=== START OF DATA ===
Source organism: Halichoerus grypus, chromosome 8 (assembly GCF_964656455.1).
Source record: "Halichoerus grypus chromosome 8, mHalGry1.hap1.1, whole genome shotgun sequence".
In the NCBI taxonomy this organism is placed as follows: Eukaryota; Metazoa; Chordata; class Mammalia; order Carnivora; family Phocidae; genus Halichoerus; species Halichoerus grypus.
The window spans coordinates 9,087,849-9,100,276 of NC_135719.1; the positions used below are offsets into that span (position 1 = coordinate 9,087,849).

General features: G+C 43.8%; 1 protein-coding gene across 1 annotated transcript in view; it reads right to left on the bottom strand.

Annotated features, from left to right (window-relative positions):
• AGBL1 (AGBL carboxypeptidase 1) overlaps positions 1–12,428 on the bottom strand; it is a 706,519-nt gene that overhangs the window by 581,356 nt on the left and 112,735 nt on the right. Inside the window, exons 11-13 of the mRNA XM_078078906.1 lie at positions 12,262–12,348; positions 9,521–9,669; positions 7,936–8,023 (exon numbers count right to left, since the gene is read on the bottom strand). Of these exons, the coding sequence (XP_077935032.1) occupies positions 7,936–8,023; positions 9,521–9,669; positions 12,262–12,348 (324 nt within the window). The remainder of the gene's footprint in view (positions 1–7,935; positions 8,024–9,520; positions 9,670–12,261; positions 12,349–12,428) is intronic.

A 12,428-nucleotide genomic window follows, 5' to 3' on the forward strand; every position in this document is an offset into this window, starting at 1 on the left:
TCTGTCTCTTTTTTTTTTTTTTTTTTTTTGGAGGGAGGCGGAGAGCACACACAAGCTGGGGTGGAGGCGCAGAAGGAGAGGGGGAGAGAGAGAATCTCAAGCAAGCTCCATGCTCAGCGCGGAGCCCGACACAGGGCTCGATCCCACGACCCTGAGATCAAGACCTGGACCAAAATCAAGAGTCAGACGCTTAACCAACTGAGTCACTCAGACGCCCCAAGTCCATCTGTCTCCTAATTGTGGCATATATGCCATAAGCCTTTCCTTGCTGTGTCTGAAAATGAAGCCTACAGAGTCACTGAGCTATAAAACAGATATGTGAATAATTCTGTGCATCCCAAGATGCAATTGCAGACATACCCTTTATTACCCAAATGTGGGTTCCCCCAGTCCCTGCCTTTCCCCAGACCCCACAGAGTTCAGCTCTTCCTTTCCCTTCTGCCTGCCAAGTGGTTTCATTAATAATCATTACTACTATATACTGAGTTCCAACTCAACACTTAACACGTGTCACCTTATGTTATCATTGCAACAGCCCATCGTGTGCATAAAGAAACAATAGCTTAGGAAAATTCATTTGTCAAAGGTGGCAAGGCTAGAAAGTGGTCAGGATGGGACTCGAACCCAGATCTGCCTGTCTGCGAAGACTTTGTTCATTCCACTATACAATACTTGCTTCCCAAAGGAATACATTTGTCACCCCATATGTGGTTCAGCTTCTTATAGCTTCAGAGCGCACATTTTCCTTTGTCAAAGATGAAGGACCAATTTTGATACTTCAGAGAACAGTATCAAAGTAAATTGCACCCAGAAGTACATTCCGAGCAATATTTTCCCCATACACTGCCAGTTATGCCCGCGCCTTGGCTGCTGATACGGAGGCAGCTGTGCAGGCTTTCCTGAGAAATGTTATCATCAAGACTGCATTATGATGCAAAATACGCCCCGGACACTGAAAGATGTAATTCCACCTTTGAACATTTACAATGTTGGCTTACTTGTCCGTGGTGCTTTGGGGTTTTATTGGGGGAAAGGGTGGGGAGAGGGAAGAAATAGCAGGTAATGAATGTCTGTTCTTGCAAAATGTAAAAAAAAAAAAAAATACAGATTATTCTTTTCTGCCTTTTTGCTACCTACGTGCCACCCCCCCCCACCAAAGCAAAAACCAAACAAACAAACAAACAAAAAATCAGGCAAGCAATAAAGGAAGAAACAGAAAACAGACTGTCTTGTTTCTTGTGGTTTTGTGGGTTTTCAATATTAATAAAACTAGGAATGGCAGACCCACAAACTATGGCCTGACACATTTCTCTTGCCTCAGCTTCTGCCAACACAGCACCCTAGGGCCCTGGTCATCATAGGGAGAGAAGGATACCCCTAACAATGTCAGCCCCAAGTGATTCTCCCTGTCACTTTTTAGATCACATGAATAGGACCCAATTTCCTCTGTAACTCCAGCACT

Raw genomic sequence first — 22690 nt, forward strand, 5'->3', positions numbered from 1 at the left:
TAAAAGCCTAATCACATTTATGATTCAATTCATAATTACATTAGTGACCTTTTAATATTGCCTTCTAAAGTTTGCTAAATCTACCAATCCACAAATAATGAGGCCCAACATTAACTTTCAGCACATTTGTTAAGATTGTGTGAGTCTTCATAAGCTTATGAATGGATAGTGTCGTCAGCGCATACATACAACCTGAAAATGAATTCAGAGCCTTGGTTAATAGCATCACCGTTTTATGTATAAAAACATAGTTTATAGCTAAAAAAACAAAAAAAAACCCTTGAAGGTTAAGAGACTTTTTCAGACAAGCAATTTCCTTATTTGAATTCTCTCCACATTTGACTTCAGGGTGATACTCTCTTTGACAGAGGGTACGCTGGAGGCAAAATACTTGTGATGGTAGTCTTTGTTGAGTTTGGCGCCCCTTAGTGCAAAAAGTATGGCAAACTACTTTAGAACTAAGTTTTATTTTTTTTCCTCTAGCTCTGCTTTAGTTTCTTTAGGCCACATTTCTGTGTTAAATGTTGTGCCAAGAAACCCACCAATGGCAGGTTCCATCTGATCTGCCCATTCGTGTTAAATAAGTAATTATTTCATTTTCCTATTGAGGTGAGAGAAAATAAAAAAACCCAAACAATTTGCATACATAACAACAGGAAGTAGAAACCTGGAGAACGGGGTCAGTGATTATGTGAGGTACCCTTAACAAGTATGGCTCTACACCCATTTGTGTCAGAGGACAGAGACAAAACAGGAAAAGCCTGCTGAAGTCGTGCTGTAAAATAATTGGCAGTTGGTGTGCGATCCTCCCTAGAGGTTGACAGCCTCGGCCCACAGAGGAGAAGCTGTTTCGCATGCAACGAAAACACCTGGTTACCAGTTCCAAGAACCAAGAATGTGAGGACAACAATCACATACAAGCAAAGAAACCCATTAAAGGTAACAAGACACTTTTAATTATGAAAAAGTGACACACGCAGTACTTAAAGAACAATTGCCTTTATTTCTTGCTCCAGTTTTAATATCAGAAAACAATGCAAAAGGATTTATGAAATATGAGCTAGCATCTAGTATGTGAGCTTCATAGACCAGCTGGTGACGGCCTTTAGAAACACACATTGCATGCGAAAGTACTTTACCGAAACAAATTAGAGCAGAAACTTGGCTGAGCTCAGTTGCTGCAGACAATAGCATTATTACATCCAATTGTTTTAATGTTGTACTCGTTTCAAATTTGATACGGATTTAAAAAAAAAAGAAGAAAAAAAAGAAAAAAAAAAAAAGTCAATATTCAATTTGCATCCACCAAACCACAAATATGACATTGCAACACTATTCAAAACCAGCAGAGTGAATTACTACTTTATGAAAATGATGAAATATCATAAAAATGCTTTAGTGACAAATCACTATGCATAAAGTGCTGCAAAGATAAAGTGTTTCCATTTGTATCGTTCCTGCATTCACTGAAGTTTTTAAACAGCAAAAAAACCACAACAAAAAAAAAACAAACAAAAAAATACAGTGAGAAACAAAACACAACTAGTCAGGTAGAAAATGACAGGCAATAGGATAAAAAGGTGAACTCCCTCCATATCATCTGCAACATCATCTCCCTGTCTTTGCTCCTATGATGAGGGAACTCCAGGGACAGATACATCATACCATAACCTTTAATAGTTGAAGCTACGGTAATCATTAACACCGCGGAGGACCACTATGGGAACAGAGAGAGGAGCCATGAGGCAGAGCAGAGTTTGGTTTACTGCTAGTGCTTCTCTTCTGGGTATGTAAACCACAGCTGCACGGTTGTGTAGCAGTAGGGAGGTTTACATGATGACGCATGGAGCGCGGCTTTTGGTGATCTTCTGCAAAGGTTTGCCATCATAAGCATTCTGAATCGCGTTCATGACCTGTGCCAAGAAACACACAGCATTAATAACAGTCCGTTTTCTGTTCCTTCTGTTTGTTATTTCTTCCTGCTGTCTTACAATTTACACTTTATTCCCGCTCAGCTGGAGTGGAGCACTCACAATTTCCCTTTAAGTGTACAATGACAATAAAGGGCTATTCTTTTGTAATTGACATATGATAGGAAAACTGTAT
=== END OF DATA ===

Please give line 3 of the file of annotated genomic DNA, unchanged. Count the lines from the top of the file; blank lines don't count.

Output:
In the NCBI taxonomy this organism is placed as follows: Eukaryota; Metazoa; Chordata; class Mammalia; order Carnivora; family Phocidae; genus Halichoerus; species Halichoerus grypus.